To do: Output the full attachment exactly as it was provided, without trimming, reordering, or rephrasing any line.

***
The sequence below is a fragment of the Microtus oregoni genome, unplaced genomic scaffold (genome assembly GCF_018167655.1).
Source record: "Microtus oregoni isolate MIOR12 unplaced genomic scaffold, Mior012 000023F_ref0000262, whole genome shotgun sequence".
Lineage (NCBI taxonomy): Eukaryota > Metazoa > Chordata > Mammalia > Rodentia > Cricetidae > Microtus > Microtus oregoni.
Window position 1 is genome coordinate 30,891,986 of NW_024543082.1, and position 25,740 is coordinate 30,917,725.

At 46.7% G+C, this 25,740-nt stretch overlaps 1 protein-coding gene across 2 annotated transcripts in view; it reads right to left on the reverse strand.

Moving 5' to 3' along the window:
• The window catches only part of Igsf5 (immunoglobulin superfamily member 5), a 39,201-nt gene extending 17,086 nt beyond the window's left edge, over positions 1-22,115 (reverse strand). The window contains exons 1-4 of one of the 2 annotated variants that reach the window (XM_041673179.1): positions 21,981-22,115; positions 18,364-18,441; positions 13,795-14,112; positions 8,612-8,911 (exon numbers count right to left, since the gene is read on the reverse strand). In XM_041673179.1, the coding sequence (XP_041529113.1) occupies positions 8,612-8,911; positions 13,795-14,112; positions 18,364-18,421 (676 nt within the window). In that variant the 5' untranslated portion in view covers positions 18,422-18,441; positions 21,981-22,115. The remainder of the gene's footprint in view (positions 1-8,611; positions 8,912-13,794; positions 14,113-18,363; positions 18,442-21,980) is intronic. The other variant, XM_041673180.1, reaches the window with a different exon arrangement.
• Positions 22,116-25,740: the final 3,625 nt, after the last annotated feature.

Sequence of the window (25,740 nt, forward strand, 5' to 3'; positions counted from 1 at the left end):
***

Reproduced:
The sequence below is a fragment of the Microtus oregoni genome, unplaced genomic scaffold (genome assembly GCF_018167655.1).
Source record: "Microtus oregoni isolate MIOR12 unplaced genomic scaffold, Mior012 000023F_ref0000262, whole genome shotgun sequence".
Lineage (NCBI taxonomy): Eukaryota > Metazoa > Chordata > Mammalia > Rodentia > Cricetidae > Microtus > Microtus oregoni.
Window position 1 is genome coordinate 30,891,986 of NW_024543082.1, and position 25,740 is coordinate 30,917,725.

At 46.7% G+C, this 25,740-nt stretch overlaps 1 protein-coding gene across 2 annotated transcripts in view; it reads right to left on the reverse strand.

Moving 5' to 3' along the window:
• The window catches only part of Igsf5 (immunoglobulin superfamily member 5), a 39,201-nt gene extending 17,086 nt beyond the window's left edge, over positions 1-22,115 (reverse strand). The window contains exons 1-4 of one of the 2 annotated variants that reach the window (XM_041673179.1): positions 21,981-22,115; positions 18,364-18,441; positions 13,795-14,112; positions 8,612-8,911 (exon numbers count right to left, since the gene is read on the reverse strand). In XM_041673179.1, the coding sequence (XP_041529113.1) occupies positions 8,612-8,911; positions 13,795-14,112; positions 18,364-18,421 (676 nt within the window). In that variant the 5' untranslated portion in view covers positions 18,422-18,441; positions 21,981-22,115. The remainder of the gene's footprint in view (positions 1-8,611; positions 8,912-13,794; positions 14,113-18,363; positions 18,442-21,980) is intronic. The other variant, XM_041673180.1, reaches the window with a different exon arrangement.
• Positions 22,116-25,740: the final 3,625 nt, after the last annotated feature.

Sequence of the window (25,740 nt, forward strand, 5' to 3'; positions counted from 1 at the left end):